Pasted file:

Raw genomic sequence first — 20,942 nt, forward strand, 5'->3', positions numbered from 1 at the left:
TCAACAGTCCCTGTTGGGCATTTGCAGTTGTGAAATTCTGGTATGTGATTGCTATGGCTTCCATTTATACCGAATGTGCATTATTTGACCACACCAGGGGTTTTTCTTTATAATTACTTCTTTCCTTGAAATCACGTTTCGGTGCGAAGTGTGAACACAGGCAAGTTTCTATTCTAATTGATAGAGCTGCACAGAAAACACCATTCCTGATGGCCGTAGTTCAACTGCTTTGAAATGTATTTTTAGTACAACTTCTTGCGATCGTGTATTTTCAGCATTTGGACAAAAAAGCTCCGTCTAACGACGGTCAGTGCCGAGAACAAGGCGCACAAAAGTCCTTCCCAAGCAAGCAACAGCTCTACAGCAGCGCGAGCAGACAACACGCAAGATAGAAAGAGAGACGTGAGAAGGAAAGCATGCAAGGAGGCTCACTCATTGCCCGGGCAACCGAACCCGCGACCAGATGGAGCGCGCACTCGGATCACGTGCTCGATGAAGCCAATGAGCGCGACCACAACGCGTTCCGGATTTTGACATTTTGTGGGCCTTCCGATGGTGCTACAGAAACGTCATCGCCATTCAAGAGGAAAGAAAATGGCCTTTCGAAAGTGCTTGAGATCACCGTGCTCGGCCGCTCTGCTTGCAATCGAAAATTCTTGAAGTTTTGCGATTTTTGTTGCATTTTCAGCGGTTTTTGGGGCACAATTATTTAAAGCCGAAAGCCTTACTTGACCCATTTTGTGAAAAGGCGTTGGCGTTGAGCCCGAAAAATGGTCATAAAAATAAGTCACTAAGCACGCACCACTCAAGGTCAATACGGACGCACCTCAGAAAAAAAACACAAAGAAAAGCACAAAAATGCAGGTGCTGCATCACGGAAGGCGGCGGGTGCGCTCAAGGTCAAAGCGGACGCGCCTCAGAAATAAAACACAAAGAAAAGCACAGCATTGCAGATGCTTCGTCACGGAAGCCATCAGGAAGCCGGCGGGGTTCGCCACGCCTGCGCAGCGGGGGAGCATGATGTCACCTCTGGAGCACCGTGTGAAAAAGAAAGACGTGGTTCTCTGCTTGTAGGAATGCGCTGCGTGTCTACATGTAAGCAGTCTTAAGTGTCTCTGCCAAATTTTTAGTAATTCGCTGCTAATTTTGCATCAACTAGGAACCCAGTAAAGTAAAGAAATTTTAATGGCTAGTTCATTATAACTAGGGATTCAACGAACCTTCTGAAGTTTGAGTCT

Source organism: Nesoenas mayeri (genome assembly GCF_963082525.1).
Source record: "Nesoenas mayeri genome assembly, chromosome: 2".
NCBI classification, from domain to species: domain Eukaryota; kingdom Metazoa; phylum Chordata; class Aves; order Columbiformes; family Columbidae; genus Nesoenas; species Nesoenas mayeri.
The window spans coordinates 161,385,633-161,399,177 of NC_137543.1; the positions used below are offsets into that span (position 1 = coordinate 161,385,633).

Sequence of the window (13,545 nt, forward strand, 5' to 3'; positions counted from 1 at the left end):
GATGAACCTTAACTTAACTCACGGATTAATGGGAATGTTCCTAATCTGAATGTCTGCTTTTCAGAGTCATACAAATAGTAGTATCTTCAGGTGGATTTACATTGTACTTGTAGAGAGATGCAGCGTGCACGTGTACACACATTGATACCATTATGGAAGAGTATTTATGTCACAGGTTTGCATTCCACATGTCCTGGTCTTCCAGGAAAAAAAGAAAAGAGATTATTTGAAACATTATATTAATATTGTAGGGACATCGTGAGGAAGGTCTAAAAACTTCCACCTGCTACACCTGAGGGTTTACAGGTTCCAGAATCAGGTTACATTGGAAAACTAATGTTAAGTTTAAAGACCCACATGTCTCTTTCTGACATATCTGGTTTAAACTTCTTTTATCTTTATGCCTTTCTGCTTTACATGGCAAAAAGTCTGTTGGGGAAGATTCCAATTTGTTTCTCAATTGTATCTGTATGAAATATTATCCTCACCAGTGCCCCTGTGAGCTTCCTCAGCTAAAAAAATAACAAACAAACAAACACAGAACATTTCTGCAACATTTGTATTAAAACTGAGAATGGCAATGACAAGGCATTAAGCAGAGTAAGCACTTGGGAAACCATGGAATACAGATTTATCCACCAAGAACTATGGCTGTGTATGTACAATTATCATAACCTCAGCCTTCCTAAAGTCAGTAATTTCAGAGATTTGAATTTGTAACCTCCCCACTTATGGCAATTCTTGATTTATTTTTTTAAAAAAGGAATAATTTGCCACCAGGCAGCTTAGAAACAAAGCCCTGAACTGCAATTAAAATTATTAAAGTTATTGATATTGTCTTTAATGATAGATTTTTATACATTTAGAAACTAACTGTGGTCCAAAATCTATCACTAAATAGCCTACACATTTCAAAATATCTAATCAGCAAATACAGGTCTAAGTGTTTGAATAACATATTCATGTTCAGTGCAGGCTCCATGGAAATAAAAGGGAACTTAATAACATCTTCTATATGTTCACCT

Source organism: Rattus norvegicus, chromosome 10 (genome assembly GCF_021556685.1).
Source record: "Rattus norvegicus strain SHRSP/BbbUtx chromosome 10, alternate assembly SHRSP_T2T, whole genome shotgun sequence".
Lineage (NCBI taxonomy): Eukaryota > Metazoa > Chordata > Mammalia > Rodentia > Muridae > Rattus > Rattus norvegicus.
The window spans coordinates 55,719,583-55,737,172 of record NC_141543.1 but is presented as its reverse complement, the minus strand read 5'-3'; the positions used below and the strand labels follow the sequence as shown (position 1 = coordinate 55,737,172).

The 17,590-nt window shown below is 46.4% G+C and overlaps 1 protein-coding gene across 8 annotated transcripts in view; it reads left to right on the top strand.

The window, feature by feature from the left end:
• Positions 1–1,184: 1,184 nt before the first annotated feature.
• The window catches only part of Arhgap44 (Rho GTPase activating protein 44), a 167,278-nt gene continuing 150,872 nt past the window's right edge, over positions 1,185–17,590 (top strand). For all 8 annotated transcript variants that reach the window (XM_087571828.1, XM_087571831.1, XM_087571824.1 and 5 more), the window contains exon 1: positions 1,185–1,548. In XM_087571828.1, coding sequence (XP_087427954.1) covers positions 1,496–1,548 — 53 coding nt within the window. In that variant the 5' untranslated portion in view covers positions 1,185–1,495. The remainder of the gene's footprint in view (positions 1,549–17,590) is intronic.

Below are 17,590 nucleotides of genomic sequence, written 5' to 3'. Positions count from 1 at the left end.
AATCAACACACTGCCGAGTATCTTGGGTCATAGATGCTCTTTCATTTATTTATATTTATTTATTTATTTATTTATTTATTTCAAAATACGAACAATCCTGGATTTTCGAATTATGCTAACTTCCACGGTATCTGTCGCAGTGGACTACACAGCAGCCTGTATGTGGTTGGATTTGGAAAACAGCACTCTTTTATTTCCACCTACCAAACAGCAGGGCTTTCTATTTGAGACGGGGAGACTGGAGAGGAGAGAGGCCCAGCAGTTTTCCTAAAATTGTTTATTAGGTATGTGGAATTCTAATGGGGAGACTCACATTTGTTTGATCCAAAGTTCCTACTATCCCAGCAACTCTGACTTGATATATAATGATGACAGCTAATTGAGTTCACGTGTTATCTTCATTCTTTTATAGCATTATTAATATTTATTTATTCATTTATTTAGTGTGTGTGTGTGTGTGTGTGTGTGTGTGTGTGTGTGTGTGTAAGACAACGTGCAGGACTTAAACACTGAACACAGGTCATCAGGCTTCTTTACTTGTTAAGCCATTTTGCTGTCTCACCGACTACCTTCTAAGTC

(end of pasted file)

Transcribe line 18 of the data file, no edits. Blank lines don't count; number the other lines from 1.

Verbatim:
AATCAACACACTGCCGAGTATCTTGGGTCATAGATGCTCTTTCATTTATTTATATTTATTTATTTATTTATTTATTTATTTCAAAATACGAACAATCCTGGATTTTCGAATTATGCTAACTTCCACGGTATCTGTCGCAGTGGACTACACAGCAGCCTGTATGTGGTTGGATTTGGAAAACAGCACTCTTTTATTTCCACCTACCAAACAGCAGGGCTTTCTATTTGAGACGGGGAGACTGGAGAGGAGAGAGGCCCAGCAGTTTTCCTAAAATTGTTTATTAGGTATGTGGAATTCTAATGGGGAGACTCACATTTGTTTGATCCAAAGTTCCTACTATCCCAGCAACTCTGACTTGATATATAATGATGACAGCTAATTGAGTTCACGTGTTATCTTCATTCTTTTATAGCATTATTAATATTTATTTATTCATTTATTTAGTGTGTGTGTGTGTGTGTGTGTGTGTGTGTGTGTGTGTGTGTAAGACAACGTGCAGGACTTAAACACTGAACACAGGTCATCAGGCTTCTTTACTTGTTAAGCCATTTTGCTGTCTCACCGACTACCTTCTAAGTC